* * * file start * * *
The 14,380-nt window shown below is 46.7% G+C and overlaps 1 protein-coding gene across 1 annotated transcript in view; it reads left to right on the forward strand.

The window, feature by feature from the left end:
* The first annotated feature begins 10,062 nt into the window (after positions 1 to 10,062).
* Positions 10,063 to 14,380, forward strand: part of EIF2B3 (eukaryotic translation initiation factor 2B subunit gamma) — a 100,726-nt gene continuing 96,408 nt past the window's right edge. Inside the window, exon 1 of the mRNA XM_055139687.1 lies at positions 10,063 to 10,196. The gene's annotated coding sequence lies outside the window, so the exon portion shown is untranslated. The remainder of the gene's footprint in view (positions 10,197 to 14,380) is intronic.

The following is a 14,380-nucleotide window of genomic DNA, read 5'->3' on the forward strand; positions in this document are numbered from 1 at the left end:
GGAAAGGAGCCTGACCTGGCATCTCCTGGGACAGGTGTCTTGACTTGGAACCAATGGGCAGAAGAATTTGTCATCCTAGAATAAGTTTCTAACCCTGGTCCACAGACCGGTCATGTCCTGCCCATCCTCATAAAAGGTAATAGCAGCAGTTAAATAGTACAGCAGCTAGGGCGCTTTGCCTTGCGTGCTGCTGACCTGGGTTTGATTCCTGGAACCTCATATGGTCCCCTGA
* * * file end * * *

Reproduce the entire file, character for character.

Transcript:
The 14,380-nt window shown below is 46.7% G+C and overlaps 1 protein-coding gene across 1 annotated transcript in view; it reads left to right on the forward strand.

The window, feature by feature from the left end:
* The first annotated feature begins 10,062 nt into the window (after positions 1 to 10,062).
* Positions 10,063 to 14,380, forward strand: part of EIF2B3 (eukaryotic translation initiation factor 2B subunit gamma) — a 100,726-nt gene continuing 96,408 nt past the window's right edge. Inside the window, exon 1 of the mRNA XM_055139687.1 lies at positions 10,063 to 10,196. The gene's annotated coding sequence lies outside the window, so the exon portion shown is untranslated. The remainder of the gene's footprint in view (positions 10,197 to 14,380) is intronic.

The following is a 14,380-nucleotide window of genomic DNA, read 5'->3' on the forward strand; positions in this document are numbered from 1 at the left end:
GGAAAGGAGCCTGACCTGGCATCTCCTGGGACAGGTGTCTTGACTTGGAACCAATGGGCAGAAGAATTTGTCATCCTAGAATAAGTTTCTAACCCTGGTCCACAGACCGGTCATGTCCTGCCCATCCTCATAAAAGGTAATAGCAGCAGTTAAATAGTACAGCAGCTAGGGCGCTTTGCCTTGCGTGCTGCTGACCTGGGTTTGATTCCTGGAACCTCATATGGTCCCCTGA